That’s a month later than was planned before Musharraf’s state of emergency.
President Gen. Pervez Musharraf yielded to pressure from the United States on Thursday and said Pakistan will hold parliamentary elections by mid-February, just a month later than originally planned.
But the military leader showed no sign of letting up on his political foes, reportedly arresting more than 800 supporters of opposition leader Benazir Bhutto before dawn in an effort to head off a major anti-government demonstration set for Friday.
The White House hailed its ally’s election pledge, but Bhutto denounced his announcement as “vague” and demanded Musharraf give up his second post as army chief within a week. She said the mass protest would go ahead despite warnings it could be targeted by suicide bombers.
It seems, to me if no one else, that no one is behaving wisely here. The state of emergency was, to put it mildly, a bad idea. As were the arrests of lawyers and others who only pose a threat to Musharraf, not to the country itself. Musharraf morphs more and more into a dictator with each arrest and each day in the state of siege. But at the same time, what is the point of street demonstrations as Bhutto is calling for? I see two things that are likely to result: Terrorists may attack the demonstrators out of their usual lust for carnage, or Musharraf may attack them out of paranoia. Hugo Chavez can order his goons to attack protesters and it barely causes a stir, but if Musharraf does that he’ll have the whole world pounding him for it. The pressure applied to Musharraf has forced his hand on elections, but that presumes that nothing happens to derail them between now and then, and that waiting until February allows for enough cooling off. Factor in the loss of Pakistani territory to pro-Taliban factions and you have the makings of a very serious mess. The mess didn’t start with Musharraf’s imposition of the state of emergency, but it certainly wasn’t made better by it.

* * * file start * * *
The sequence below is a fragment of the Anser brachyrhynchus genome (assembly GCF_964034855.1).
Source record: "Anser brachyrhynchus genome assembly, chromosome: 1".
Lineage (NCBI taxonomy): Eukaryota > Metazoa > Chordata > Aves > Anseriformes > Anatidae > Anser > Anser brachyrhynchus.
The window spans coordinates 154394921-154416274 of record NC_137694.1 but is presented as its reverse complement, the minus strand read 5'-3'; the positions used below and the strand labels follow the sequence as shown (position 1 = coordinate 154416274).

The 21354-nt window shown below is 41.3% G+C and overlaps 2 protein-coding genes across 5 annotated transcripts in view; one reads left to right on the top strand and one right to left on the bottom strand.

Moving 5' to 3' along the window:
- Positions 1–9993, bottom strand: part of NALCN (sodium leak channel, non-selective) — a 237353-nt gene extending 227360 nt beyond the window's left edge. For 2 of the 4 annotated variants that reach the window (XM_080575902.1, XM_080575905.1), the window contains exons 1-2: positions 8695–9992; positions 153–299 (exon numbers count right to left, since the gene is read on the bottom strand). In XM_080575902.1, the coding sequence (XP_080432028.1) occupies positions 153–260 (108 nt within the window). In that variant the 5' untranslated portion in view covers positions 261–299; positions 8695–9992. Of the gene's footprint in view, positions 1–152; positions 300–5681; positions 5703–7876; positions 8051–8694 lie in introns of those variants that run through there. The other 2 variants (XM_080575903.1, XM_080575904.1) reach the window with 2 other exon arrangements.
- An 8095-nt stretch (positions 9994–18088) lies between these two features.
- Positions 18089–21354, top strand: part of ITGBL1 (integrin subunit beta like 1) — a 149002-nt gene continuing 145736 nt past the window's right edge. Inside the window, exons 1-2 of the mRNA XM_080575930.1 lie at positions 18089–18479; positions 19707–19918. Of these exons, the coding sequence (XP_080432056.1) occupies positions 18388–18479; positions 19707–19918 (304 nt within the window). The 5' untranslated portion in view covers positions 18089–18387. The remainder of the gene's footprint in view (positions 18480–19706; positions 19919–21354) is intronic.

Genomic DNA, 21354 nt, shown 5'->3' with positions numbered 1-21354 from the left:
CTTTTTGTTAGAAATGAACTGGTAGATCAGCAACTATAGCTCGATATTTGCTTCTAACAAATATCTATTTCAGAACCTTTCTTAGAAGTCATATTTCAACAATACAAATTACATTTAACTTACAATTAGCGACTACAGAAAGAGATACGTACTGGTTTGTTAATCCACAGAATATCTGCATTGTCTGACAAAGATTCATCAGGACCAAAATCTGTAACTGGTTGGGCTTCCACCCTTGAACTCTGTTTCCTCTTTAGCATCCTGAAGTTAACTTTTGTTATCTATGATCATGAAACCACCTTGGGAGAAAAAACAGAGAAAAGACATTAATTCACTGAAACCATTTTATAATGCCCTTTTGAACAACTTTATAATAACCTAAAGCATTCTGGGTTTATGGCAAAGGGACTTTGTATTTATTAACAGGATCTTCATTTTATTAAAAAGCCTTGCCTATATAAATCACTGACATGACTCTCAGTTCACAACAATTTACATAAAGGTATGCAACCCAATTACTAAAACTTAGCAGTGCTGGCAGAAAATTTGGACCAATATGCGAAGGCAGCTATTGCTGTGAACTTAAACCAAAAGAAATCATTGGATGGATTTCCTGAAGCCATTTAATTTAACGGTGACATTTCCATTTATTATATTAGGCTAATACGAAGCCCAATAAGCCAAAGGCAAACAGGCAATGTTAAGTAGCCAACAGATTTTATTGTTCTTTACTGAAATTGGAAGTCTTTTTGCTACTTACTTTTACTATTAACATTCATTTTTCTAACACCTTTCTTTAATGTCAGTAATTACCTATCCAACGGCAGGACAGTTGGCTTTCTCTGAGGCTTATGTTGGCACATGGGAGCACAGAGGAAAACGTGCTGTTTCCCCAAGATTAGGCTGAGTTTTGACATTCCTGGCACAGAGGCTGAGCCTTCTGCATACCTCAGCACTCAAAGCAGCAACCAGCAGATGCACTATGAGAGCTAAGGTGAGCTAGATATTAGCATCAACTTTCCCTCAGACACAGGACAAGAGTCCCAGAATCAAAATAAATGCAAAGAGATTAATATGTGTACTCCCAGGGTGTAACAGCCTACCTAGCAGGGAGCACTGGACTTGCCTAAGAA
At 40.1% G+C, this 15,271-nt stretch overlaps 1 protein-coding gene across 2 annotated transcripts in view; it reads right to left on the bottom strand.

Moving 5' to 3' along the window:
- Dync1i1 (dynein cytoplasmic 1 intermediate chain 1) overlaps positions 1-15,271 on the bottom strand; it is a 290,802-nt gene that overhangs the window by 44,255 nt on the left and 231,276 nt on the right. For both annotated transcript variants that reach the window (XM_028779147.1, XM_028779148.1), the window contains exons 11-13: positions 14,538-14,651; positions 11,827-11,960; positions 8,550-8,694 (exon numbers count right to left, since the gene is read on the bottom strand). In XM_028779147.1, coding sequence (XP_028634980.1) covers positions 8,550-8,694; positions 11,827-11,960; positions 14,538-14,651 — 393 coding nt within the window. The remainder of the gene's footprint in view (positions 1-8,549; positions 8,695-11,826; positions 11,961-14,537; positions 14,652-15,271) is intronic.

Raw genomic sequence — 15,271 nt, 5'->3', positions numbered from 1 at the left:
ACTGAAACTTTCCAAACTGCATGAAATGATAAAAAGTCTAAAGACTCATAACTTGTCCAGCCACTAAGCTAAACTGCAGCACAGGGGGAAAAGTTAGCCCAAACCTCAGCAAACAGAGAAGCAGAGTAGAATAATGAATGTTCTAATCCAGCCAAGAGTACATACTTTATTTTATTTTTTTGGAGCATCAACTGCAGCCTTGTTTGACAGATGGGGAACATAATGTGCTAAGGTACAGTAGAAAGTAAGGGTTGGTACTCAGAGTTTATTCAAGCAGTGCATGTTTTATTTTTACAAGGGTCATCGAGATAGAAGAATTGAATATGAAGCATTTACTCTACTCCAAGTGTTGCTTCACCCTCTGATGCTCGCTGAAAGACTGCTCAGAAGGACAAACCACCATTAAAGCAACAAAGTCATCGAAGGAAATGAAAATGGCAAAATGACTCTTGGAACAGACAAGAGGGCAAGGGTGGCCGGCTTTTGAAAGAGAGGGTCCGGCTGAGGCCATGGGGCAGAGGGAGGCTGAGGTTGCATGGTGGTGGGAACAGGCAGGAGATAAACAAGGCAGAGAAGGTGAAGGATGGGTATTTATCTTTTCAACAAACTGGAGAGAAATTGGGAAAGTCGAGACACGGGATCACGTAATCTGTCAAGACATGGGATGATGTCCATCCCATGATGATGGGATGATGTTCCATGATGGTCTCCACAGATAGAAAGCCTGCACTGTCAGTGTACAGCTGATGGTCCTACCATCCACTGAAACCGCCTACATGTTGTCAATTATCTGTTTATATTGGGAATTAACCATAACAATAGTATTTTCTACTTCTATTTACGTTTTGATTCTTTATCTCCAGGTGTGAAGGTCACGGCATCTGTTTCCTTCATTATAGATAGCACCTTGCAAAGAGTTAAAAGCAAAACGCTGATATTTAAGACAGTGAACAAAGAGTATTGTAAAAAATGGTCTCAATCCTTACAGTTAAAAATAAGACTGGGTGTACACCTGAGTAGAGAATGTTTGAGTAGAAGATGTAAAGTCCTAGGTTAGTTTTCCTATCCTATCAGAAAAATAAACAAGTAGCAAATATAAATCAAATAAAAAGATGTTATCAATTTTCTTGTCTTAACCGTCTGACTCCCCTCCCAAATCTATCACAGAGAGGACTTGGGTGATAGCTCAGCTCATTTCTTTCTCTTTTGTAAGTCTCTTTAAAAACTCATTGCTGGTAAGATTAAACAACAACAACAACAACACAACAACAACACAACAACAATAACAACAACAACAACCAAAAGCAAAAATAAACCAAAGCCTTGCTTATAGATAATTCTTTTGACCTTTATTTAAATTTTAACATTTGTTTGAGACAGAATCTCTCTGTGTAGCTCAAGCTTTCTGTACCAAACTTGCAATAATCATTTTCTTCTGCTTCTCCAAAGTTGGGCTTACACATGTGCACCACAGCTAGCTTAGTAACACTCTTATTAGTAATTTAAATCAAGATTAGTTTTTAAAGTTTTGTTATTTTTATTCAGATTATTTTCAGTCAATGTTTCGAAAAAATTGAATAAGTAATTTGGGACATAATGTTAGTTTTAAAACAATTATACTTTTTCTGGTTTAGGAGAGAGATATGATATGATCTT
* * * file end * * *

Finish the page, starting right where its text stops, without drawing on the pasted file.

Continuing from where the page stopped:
It’s difficult to see this situation ending well, in terms of mid-term violence and long-term outcome. The Musharraf and Bhutto factions keeps pushing the other, and the radicals are probably plotting how to keep them divided and when to attack which one to make the point that Musharraf isn’t strong enough to deal with them and Bhutto won’t know how. At this point, both critiques seem to be accurate. It’s all a recipe for chaos unless and until Musharraf and Bhutto can come to some kind of understanding. And given where public opinion seems to be in Pakistan, getting Musharraf and Bhutto together is no guarantee that Pakistan won’t spiral out of control.
Update: Paranoia strikes deep.
Pakistan’s former premier Benazir Bhutto was to be put under house arrest Friday, hours before she was due to lead a rally against a state of emergency, government officials said.
“She is being placed under house arrest,” a senior government offcial told AFP on condition of anonymity.